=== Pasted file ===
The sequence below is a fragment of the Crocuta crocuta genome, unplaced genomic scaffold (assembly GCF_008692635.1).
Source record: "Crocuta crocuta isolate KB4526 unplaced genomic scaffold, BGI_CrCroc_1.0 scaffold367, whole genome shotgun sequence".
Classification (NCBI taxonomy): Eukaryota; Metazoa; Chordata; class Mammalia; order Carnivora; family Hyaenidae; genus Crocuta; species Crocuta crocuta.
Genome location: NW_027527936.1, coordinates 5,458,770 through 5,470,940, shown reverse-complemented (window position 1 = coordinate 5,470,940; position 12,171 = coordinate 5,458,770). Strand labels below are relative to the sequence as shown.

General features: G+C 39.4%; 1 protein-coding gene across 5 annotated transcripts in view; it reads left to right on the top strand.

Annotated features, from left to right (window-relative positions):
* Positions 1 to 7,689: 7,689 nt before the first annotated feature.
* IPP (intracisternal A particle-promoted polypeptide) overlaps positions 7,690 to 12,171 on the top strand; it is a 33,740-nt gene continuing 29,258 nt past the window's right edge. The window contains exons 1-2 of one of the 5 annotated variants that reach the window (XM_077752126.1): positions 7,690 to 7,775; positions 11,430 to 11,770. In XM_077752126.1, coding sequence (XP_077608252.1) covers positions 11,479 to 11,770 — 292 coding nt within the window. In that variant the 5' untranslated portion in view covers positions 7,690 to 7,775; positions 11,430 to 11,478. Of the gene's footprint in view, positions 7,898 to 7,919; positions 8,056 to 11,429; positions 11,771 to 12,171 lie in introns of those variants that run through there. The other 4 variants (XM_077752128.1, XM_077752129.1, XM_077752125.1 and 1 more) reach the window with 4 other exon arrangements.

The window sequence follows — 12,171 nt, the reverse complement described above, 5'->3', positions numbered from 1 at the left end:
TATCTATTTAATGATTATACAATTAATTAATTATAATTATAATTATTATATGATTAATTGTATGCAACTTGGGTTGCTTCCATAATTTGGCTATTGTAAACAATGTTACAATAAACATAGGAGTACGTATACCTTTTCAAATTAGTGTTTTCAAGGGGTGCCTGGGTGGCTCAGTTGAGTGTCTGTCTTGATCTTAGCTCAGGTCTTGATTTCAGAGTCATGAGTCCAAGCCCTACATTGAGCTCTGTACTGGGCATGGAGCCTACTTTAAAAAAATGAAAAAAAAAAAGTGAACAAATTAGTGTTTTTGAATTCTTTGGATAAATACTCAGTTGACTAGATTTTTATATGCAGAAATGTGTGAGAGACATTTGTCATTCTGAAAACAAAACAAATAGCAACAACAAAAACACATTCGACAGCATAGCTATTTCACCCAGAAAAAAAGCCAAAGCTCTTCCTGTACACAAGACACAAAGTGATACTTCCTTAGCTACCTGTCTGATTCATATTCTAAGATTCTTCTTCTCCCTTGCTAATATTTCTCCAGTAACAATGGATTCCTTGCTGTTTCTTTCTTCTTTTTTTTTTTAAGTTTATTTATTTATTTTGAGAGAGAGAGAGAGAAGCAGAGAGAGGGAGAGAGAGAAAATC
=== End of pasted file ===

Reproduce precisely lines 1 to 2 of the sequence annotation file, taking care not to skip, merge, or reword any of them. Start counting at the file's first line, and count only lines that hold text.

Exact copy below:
The sequence below is a fragment of the Crocuta crocuta genome, unplaced genomic scaffold (assembly GCF_008692635.1).
Source record: "Crocuta crocuta isolate KB4526 unplaced genomic scaffold, BGI_CrCroc_1.0 scaffold367, whole genome shotgun sequence".